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Flat Tax Is Fairest of Them All


Our John Hoover weighs in how to fix the IRS.

Auditors recently revealed that the IRS paid out an estimated $1.6 billion in potentially fraudulent tax refunds during the 2006 and 2007 filing seasons. Given the track record of government agencies, that figure is probably higher - a lot higher.

This is particularly troubling, because there's nothing yet in place to fix the problem. The fraudulent refunds are typically in increments so small that the IRS doesn't deem them worthy of investigation. What's worse, the IRS lacks the investigative capacity to go after so pervasive a problem, even if they deemed it worthy of attention.

The audit concluded: "This problem is becoming unmanageable." Unless the IRS cracks down, it could issue more fraudulent refunds, burdening "honest taxpayers whose tax dollars are being used to support this criminal activity," as the audit put it.

This was all apparently due to a massive and no doubt massively expensive new IRS computer system that has yet to function properly. After a year in which the big new machine simply refused to work, the IRS reverted to the old one. Go figure. What private enterprise the size of the IRS (if there is such a thing) could go a year without functioning computers? But that's a topic for another column.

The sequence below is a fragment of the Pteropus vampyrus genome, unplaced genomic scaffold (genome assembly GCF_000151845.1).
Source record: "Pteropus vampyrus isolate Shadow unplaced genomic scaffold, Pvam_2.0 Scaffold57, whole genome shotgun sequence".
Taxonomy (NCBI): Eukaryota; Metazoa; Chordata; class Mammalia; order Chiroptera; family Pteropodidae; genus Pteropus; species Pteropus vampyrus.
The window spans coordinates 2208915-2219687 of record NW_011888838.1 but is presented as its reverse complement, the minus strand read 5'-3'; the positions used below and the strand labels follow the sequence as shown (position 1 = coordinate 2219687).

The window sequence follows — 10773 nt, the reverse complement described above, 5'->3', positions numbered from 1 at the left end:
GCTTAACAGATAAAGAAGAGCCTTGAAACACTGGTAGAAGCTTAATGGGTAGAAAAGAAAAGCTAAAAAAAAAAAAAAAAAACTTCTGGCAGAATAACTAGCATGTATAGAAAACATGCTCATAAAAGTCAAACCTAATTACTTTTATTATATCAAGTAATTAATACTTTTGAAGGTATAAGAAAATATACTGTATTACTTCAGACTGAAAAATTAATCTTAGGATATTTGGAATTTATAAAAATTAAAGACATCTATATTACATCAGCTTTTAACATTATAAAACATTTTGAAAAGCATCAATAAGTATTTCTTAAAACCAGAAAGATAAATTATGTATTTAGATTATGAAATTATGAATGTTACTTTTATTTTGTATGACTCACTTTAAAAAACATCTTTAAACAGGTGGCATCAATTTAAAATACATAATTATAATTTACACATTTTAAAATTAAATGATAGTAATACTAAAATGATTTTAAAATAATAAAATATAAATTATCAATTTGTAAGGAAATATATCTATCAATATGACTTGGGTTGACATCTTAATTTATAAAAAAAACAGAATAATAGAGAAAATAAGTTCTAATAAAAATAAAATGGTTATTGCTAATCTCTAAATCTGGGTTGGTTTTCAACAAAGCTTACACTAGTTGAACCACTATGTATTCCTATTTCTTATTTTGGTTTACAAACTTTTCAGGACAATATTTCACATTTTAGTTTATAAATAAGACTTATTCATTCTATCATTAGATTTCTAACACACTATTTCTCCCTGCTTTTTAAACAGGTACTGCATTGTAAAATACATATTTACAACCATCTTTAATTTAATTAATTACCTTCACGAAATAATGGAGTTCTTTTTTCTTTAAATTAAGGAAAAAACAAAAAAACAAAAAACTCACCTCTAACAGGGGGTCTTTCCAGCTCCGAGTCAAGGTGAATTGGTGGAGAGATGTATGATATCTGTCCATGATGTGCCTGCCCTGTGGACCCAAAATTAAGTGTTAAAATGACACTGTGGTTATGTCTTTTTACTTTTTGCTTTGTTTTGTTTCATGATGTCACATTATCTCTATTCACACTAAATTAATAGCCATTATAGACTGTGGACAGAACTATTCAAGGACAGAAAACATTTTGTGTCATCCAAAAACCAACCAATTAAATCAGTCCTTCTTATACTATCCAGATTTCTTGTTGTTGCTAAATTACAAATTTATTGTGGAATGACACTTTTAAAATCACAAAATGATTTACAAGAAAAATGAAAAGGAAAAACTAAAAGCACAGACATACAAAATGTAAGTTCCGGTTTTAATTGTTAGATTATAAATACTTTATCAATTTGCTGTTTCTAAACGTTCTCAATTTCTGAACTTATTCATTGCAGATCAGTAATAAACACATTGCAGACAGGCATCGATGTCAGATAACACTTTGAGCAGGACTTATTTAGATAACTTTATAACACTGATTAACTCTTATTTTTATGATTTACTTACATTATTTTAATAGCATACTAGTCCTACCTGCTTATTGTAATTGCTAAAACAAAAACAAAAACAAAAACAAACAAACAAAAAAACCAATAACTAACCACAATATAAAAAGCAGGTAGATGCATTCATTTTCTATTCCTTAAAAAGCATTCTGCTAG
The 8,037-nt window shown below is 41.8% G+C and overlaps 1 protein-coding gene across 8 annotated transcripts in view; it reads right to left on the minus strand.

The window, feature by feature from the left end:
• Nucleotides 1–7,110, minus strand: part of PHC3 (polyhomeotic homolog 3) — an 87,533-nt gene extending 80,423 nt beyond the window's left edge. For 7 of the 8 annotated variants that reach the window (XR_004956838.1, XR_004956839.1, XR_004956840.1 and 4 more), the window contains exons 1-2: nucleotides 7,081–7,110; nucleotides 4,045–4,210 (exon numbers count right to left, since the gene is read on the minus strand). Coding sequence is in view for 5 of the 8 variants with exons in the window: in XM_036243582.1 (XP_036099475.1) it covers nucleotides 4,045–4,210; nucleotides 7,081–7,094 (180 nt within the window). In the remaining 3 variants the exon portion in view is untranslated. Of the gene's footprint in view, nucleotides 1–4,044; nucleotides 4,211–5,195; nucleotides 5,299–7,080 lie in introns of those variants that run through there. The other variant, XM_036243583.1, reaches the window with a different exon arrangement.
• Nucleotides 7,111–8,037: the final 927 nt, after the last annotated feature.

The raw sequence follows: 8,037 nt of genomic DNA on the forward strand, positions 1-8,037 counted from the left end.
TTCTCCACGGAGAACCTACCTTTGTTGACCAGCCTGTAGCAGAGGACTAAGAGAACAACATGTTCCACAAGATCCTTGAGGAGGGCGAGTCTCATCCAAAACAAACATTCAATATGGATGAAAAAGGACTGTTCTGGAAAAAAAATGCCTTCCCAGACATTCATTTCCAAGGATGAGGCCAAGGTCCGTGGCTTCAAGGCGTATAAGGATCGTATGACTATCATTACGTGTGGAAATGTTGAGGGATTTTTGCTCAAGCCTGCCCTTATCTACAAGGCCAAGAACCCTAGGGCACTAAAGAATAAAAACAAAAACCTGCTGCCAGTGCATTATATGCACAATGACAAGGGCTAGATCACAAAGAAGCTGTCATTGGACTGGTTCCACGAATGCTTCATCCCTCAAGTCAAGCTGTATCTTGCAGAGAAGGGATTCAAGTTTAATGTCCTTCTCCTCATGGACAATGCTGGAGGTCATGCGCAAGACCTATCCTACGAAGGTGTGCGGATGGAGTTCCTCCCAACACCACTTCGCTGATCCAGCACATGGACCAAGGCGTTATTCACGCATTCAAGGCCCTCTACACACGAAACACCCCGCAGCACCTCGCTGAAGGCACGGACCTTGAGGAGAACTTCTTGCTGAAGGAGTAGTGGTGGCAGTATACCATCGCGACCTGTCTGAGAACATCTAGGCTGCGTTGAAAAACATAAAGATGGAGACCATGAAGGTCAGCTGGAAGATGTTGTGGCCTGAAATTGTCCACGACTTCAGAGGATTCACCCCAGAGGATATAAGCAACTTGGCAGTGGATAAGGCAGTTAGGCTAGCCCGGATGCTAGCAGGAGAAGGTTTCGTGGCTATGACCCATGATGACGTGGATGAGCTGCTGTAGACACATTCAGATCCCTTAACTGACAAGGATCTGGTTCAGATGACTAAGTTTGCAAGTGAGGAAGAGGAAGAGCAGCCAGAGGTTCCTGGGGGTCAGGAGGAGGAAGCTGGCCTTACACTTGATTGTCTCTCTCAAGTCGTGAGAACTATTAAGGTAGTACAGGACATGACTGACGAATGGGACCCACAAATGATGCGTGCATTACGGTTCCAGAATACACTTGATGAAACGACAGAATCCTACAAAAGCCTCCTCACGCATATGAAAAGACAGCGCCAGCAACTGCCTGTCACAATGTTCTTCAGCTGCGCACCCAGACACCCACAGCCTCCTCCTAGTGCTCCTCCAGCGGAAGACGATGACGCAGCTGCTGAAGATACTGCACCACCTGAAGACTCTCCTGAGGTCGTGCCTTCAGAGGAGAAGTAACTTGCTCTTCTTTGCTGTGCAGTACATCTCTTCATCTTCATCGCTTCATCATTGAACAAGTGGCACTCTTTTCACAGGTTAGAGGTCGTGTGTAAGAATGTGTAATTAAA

The bigger issue at hand is the wisdom of a complex tax code ostensibly designed to address economic disparity. The complexities that the computer system can't handle include progressive tax rates, shelters and deductions. Progressive tax rates exist in order to take a larger percentage from those who can ostensibly afford to pay a greater percentage of their income. Those with low incomes pay little or nothing.

It's only fair, right? "From each according to his abilities (to pay), to each according to his needs." Karl Marx also said that "Democracy is the road to socialism." The current IRS bungle is just more proof that the German philosopher was right.
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